Morton Harris Warns of Costly Results if the Gap Between Rich and Poor isn’t Narrowed

Morton Harris,  a very smart Harvard educated Columbus attorney and old Jaycee buddy of mine, is alarmed about what can happen if something isn’t done to correct the widening gap between the rich and the poor.  Speaking to Columbus State University students and some faculty members today, he explained the intensity of the economic, political, and moral crisis our nation faces. 

I was going to write a report on his talk,  but after I requested a copy of his speech outline, he not only sent that, but a note that summed it up quite well, so I am going to let him tell you about it in his own words.    

I feel we must do something soon to interrupt the accelerating rise of our country’s “underclass”  which includes not only those living in poverty, but also many retirees, the unemployed and underemployed, and the increasingly strained middle class.

Considering the current fragile status of our economy, a growing “underclass” and an ever more strained middle class will weigh heavily on our country’s economic growth, especially since two-thirds of our GDP is consumer spending.

The key issue as I see it is that although we must deal with America’s growing indebtedness ($1.5 Trillion annual deficits and $15 Trillion+accumulated debt), to do so without raising taxes on the wealthy and ultra wealthy (who do not spend a significant portion of their income on consumption nor invest a high percentage of  their wealth in new or expanding businesses) would necessitate even deeper cuts in government spending, which, during a recession, will only make matters worse.  The possible negative effect on the economy of increased taxes on the wealthy and super wealthy is slight compared to the benefit that can be created by putting people back to work which will take additional funds, i.e., the building of bridges, roadways, dams and other construction jobs which only the government can do. To say that revenues are not “on the table” in dealing with our country’s long term indebtedness may be politically popular with many, but in my opinion, would at this time, be economic suicide for the country and for millions of our Nation’s growing underclass.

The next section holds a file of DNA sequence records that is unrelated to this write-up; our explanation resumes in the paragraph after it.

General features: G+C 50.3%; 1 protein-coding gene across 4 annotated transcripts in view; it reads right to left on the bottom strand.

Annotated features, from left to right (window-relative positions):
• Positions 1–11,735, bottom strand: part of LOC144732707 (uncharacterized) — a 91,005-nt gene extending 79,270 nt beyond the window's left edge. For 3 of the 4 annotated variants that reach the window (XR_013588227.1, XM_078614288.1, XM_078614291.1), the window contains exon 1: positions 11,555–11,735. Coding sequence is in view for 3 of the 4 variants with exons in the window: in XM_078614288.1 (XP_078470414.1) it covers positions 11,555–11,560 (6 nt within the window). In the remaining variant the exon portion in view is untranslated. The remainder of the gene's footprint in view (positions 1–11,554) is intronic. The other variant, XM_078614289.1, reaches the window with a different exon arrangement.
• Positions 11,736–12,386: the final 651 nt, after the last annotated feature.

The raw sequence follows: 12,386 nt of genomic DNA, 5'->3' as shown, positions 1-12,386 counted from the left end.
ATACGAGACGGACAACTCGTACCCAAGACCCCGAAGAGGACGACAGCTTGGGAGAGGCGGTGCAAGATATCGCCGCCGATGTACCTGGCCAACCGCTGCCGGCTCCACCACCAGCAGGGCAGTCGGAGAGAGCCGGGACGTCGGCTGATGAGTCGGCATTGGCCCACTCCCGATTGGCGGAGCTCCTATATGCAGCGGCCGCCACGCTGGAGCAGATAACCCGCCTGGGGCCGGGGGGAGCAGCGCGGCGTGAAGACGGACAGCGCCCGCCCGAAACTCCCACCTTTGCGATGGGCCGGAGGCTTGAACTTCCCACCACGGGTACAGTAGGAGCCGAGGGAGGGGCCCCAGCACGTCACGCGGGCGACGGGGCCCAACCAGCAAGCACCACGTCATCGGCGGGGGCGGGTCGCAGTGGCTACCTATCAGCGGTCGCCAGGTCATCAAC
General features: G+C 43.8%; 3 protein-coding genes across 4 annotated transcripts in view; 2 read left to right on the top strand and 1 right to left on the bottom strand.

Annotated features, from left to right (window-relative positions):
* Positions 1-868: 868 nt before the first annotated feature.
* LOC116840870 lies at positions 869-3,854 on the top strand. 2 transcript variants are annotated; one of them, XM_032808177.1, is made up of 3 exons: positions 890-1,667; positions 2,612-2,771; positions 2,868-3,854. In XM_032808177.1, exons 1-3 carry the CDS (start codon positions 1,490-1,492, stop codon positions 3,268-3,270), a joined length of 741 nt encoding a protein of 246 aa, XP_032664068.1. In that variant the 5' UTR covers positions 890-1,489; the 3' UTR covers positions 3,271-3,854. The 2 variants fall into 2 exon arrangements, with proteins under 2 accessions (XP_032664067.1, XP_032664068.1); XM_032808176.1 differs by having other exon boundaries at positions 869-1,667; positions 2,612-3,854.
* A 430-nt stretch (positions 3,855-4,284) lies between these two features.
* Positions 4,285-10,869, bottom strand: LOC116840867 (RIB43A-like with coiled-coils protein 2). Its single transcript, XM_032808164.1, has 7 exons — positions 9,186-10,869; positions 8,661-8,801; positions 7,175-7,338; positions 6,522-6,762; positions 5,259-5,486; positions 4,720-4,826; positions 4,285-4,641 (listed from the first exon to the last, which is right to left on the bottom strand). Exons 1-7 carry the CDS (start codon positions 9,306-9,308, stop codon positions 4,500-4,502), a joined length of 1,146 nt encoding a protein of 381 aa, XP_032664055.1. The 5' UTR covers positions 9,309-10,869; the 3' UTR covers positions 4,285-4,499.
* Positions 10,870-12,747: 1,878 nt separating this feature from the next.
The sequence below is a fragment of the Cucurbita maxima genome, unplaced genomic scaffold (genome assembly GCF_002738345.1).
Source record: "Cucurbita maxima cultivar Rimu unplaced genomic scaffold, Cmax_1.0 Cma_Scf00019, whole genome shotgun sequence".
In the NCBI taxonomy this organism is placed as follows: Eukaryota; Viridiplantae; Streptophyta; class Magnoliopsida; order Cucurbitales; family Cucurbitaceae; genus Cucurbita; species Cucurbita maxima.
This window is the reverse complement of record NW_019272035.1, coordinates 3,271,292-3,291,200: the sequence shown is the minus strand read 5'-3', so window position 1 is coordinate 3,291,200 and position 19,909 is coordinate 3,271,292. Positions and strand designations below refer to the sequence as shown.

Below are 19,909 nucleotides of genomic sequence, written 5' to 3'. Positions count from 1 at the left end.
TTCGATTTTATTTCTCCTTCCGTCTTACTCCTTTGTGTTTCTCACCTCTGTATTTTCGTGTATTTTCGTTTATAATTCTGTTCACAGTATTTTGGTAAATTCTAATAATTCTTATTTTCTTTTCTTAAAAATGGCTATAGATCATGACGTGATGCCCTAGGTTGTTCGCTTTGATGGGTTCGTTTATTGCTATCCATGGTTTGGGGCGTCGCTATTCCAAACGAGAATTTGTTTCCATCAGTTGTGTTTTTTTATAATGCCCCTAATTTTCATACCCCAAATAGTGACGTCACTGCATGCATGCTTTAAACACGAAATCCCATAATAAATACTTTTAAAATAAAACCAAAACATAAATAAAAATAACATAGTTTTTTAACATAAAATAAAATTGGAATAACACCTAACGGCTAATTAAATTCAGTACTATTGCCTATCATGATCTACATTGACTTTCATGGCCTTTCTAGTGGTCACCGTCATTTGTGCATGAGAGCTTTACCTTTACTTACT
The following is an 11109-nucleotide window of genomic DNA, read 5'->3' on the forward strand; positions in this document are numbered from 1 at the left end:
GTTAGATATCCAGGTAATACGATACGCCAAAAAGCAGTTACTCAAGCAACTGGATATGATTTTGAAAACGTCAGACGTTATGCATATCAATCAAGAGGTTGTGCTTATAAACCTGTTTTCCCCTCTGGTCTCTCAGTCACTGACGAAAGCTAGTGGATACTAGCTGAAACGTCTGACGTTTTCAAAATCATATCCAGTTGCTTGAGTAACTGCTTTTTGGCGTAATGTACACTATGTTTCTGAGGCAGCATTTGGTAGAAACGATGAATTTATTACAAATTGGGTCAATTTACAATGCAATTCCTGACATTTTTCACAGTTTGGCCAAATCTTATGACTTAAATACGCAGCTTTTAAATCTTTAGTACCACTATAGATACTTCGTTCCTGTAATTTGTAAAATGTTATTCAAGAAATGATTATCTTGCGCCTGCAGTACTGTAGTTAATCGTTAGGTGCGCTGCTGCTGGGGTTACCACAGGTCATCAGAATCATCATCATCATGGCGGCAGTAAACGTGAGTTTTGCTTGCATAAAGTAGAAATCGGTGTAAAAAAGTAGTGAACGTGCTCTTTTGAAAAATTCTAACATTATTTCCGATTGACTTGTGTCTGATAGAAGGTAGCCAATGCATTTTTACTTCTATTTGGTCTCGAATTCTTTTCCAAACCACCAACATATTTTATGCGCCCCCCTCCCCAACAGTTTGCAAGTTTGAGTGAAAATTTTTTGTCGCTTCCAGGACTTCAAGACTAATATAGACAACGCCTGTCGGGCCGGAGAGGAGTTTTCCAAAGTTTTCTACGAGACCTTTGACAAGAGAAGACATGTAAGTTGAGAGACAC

In a recent newspaper article about “flash mobsters” in the U.S. there was a comment from one of those interviewed who said, “We should not be surprised to see people using social media for organizing “flash mob” robberies.  You essentially have a world where you have 25 million people who are underemployed and 2% of the population doing better than they ever have.”  He went on to say, “why wouldn’t that lead to some sort of social unrest?”  More recently, the Wall Street protestors are another expression of growing social unrest.  I’m concerned that these expressions may be just the tip of the iceberg of what could happen if we don’t solve this problem soon.

I agree whole-heartedly with what Mort said, and I thank him for sending that summary.  

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3 Responses to “Morton Harris Warns of Costly Results if the Gap Between Rich and Poor isn’t Narrowed”

  1. Firepower Says:

    Your article mentions “flash mob”. Not being an economist, I could never enter an opinion one way or another on what would help our economy, neither can the economists! However, mobs ain’t the way to get it done.

    A mob is a mob is a mob. Even with definitive leadership and rules, “groups” get out of control. Add to that mentality, having simply a group with NO rules and NO leadership and it leads to anarchy.

    This is a movement for nothing but whining and bitching. Talk to almost any in the group and they’re against anything except dissolving their liabilities. They’re attacking the greedy. Well, guess what? Given the opportunity, few of them would not be greedy. If I’m in business, I’m in business to make as much money as I possibly can. Am I going to share with my employees? Hmmm, I don’t know. If I were making a bunch and wanted to do something to increase or sustain morale of the workers….probably. It would be a good move on my part. But, I’m not required to do that. That’s a business decision.

    Now, look at what they’re accomplishing. In New York, they’re destroying the very businesses that they say they want to help…..right across the street.

    This movement, as far as I’m concerned, is dangerous. A person has rights, that’s a fact. But another persons rights extend only to my rights. When you begin to infringe on anothers rights, yours ends.

  2. Andy Says:

    I find it surprising that the gap is growing much faster in Canada than it is in the United States. The largest rich-poor income gap can be found in the US but the gap in Canada has been rising at a faster rate according to a report from the Conference Board of Canada.

  3. Bob in exile Says:

    It will be easier for a camel to go through an eye of the needle….
    having a large gap between the rich and the poor was the cause of the Mexican Revolution. A small percentage ruling over a large percentage and opressing them so there was no chance of getting out of a miserable situation until it reached a flashpoint. It cost over a million lives to correct that situation.

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